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Scientists Return to Plain of Jars in Laos

Monday, April 19, 2021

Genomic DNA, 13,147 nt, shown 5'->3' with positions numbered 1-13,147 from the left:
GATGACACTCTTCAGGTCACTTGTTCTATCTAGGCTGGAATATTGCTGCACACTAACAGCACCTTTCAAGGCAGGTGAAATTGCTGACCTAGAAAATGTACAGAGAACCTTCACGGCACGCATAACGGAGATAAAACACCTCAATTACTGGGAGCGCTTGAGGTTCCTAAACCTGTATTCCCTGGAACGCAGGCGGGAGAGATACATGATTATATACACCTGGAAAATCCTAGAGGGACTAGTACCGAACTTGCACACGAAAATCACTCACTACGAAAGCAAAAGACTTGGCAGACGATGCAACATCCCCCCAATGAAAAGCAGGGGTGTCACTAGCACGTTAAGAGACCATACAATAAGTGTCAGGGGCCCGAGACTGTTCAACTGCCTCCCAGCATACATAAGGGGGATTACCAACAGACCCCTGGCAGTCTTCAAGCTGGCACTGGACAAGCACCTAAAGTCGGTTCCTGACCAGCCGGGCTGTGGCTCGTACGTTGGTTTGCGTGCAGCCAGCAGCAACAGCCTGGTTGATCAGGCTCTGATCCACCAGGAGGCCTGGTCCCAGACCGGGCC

Laos Plain of JarsMELBOURNE, AUSTRALIA—According to a statement released by the University of Melbourne, a team of Lao and Australian researchers led by Thonglith Luangkhoth of the Laos Department of Heritage, and Louise Shewan and Dougald O’Reilly of the University of Melbourne, has uncovered additional human burials on the Plain of Jars in northern Laos. The Plain of Jars is known for its more than 2,000 large carved stone jars standing up to nearly ten feet tall. The researchers confirmed that quartz-rich boulders at Site 1 on the Plain of Jars, which is called Ban Hai Hin, were used as place markers for ceramic burial jars placed underground between the eighth and thirteenth centuries A.D. The skeletal remains of infants and children were recovered from these jars during further investigations at the Xieng Khouang Museum. The team also found human remains next to jars at Site 1. Analysis of samples of Site 1’s stone jars and stone at local quarries suggests they were crafted from a sandstone outcropping located about five miles away. Optically stimulated luminescence dating of sediments beneath jars at Site 2, which is located about seven miles from Site 1, indicates that earth underneath the jars was last exposed to light in the late second millennium B.C. The researchers concluded that this range in ages shows that the sites were culturally significant for thousands of years. Read the original scholarly article about this research in PLOS ONE. For more on Laotian archaeology, go to "Letter from Laos: A Singular Landscape."

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